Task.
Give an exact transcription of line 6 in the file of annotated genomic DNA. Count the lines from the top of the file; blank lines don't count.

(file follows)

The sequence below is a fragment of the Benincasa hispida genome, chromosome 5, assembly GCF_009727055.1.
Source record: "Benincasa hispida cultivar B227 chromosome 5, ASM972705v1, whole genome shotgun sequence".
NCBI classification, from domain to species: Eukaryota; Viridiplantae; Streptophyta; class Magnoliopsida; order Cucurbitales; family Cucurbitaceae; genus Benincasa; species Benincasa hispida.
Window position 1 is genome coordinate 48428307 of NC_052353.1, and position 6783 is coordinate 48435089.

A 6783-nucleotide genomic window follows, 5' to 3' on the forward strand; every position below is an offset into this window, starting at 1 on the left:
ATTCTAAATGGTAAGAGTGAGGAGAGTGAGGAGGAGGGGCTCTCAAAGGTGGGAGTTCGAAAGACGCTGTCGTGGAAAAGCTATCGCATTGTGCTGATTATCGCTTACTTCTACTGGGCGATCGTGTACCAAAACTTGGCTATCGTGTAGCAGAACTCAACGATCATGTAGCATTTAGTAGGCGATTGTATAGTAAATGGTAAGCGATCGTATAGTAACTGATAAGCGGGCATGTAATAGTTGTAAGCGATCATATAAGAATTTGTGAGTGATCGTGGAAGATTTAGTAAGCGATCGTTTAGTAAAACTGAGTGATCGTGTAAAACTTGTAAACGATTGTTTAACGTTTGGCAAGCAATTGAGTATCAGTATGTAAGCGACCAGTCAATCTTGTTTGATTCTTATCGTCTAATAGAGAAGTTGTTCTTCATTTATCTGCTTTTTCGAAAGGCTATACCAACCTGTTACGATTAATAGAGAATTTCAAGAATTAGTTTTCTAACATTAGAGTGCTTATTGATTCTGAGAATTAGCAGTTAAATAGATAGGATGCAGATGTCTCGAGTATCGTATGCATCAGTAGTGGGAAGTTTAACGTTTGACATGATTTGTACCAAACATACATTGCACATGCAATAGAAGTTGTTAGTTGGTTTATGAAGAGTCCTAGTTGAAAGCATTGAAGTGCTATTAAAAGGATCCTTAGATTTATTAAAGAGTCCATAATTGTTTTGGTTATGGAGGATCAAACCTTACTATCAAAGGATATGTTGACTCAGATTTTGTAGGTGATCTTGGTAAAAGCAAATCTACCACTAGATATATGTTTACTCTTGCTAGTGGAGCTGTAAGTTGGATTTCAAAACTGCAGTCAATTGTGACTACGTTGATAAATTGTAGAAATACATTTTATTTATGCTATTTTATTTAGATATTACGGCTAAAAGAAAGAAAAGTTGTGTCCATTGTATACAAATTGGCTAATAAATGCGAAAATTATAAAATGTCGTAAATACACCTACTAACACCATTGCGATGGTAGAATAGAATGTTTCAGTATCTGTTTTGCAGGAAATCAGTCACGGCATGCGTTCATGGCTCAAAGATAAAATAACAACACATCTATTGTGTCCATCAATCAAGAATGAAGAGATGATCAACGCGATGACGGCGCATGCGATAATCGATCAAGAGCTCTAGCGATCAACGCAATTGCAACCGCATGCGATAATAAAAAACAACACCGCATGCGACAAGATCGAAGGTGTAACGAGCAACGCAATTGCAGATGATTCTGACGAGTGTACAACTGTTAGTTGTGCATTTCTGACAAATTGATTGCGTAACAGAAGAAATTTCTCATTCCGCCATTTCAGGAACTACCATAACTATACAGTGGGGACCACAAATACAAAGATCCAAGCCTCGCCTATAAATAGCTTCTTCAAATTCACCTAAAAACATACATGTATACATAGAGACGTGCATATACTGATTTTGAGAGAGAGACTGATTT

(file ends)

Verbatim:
ATTCTAAATGGTAAGAGTGAGGAGAGTGAGGAGGAGGGGCTCTCAAAGGTGGGAGTTCGAAAGACGCTGTCGTGGAAAAGCTATCGCATTGTGCTGATTATCGCTTACTTCTACTGGGCGATCGTGTACCAAAACTTGGCTATCGTGTAGCAGAACTCAACGATCATGTAGCATTTAGTAGGCGATTGTATAGTAAATGGTAAGCGATCGTATAGTAACTGATAAGCGGGCATGTAATAGTTGTAAGCGATCATATAAGAATTTGTGAGTGATCGTGGAAGATTTAGTAAGCGATCGTTTAGTAAAACTGAGTGATCGTGTAAAACTTGTAAACGATTGTTTAACGTTTGGCAAGCAATTGAGTATCAGTATGTAAGCGACCAGTCAATCTTGTTTGATTCTTATCGTCTAATAGAGAAGTTGTTCTTCATTTATCTGCTTTTTCGAAAGGCTATACCAACCTGTTACGATTAATAGAGAATTTCAAGAATTAGTTTTCTAACATTAGAGTGCTTATTGATTCTGAGAATTAGCAGTTAAATAGATAGGATGCAGATGTCTCGAGTATCGTATGCATCAGTAGTGGGAAGTTTAACGTTTGACATGATTTGTACCAAACATACATTGCACATGCAATAGAAGTTGTTAGTTGGTTTATGAAGAGTCCTAGTTGAAAGCATTGAAGTGCTATTAAAAGGATCCTTAGATTTATTAAAGAGTCCATAATTGTTTTGGTTATGGAGGATCAAACCTTACTATCAAAGGATATGTTGACTCAGATTTTGTAGGTGATCTTGGTAAAAGCAAATCTACCACTAGATATATGTTTACTCTTGCTAGTGGAGCTGTAAGTTGGATTTCAAAACTGCAGTCAATTGTGACTACGTTGATAAATTGTAGAAATACATTTTATTTATGCTATTTTATTTAGATATTACGGCTAAAAGAAAGAAAAGTTGTGTCCATTGTATACAAATTGGCTAATAAATGCGAAAATTATAAAATGTCGTAAATACACCTACTAACACCATTGCGATGGTAGAATAGAATGTTTCAGTATCTGTTTTGCAGGAAATCAGTCACGGCATGCGTTCATGGCTCAAAGATAAAATAACAACACATCTATTGTGTCCATCAATCAAGAATGAAGAGATGATCAACGCGATGACGGCGCATGCGATAATCGATCAAGAGCTCTAGCGATCAACGCAATTGCAACCGCATGCGATAATAAAAAACAACACCGCATGCGACAAGATCGAAGGTGTAACGAGCAACGCAATTGCAGATGATTCTGACGAGTGTACAACTGTTAGTTGTGCATTTCTGACAAATTGATTGCGTAACAGAAGAAATTTCTCATTCCGCCATTTCAGGAACTACCATAACTATACAGTGGGGACCACAAATACAAAGATCCAAGCCTCGCCTATAAATAGCTTCTTCAAATTCACCTAAAAACATACATGTATACATAGAGACGTGCATATACTGATTTTGAGAGAGAGACTGATTT